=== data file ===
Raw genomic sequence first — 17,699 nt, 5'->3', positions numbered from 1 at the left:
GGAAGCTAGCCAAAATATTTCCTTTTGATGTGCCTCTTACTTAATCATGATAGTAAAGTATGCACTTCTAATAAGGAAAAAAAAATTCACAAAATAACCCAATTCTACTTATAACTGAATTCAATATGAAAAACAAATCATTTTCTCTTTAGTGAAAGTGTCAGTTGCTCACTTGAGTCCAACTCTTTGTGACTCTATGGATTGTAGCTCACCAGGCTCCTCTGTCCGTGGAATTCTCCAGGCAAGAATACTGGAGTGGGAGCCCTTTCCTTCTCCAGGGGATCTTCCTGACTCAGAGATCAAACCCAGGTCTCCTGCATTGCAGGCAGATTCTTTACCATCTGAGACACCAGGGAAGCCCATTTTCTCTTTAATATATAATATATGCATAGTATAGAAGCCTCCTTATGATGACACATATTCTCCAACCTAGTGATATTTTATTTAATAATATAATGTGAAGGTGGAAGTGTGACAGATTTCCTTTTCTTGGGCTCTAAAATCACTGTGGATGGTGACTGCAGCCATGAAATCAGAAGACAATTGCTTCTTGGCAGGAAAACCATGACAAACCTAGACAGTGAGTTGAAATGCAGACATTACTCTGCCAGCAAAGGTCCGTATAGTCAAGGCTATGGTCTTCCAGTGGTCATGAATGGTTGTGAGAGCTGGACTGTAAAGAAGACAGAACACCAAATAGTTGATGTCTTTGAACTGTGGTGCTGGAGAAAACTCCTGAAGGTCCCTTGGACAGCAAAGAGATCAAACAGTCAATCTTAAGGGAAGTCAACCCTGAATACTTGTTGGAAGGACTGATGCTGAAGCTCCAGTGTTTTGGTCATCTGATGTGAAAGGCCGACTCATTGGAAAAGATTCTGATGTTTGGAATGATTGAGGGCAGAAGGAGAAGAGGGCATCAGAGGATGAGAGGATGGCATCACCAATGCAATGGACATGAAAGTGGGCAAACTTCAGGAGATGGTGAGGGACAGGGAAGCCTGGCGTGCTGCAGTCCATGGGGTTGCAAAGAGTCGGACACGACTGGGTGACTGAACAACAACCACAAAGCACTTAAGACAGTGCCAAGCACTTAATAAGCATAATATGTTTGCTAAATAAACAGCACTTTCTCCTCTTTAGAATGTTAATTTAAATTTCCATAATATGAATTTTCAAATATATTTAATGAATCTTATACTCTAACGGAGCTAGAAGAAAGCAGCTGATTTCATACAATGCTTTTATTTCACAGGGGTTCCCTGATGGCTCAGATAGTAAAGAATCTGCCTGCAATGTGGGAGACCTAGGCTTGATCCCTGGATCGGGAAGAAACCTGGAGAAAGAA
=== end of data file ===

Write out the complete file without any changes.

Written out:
Raw genomic sequence first — 17,699 nt, 5'->3', positions numbered from 1 at the left:
GGAAGCTAGCCAAAATATTTCCTTTTGATGTGCCTCTTACTTAATCATGATAGTAAAGTATGCACTTCTAATAAGGAAAAAAAAATTCACAAAATAACCCAATTCTACTTATAACTGAATTCAATATGAAAAACAAATCATTTTCTCTTTAGTGAAAGTGTCAGTTGCTCACTTGAGTCCAACTCTTTGTGACTCTATGGATTGTAGCTCACCAGGCTCCTCTGTCCGTGGAATTCTCCAGGCAAGAATACTGGAGTGGGAGCCCTTTCCTTCTCCAGGGGATCTTCCTGACTCAGAGATCAAACCCAGGTCTCCTGCATTGCAGGCAGATTCTTTACCATCTGAGACACCAGGGAAGCCCATTTTCTCTTTAATATATAATATATGCATAGTATAGAAGCCTCCTTATGATGACACATATTCTCCAACCTAGTGATATTTTATTTAATAATATAATGTGAAGGTGGAAGTGTGACAGATTTCCTTTTCTTGGGCTCTAAAATCACTGTGGATGGTGACTGCAGCCATGAAATCAGAAGACAATTGCTTCTTGGCAGGAAAACCATGACAAACCTAGACAGTGAGTTGAAATGCAGACATTACTCTGCCAGCAAAGGTCCGTATAGTCAAGGCTATGGTCTTCCAGTGGTCATGAATGGTTGTGAGAGCTGGACTGTAAAGAAGACAGAACACCAAATAGTTGATGTCTTTGAACTGTGGTGCTGGAGAAAACTCCTGAAGGTCCCTTGGACAGCAAAGAGATCAAACAGTCAATCTTAAGGGAAGTCAACCCTGAATACTTGTTGGAAGGACTGATGCTGAAGCTCCAGTGTTTTGGTCATCTGATGTGAAAGGCCGACTCATTGGAAAAGATTCTGATGTTTGGAATGATTGAGGGCAGAAGGAGAAGAGGGCATCAGAGGATGAGAGGATGGCATCACCAATGCAATGGACATGAAAGTGGGCAAACTTCAGGAGATGGTGAGGGACAGGGAAGCCTGGCGTGCTGCAGTCCATGGGGTTGCAAAGAGTCGGACACGACTGGGTGACTGAACAACAACCACAAAGCACTTAAGACAGTGCCAAGCACTTAATAAGCATAATATGTTTGCTAAATAAACAGCACTTTCTCCTCTTTAGAATGTTAATTTAAATTTCCATAATATGAATTTTCAAATATATTTAATGAATCTTATACTCTAACGGAGCTAGAAGAAAGCAGCTGATTTCATACAATGCTTTTATTTCACAGGGGTTCCCTGATGGCTCAGATAGTAAAGAATCTGCCTGCAATGTGGGAGACCTAGGCTTGATCCCTGGATCGGGAAGAAACCTGGAGAAAGAA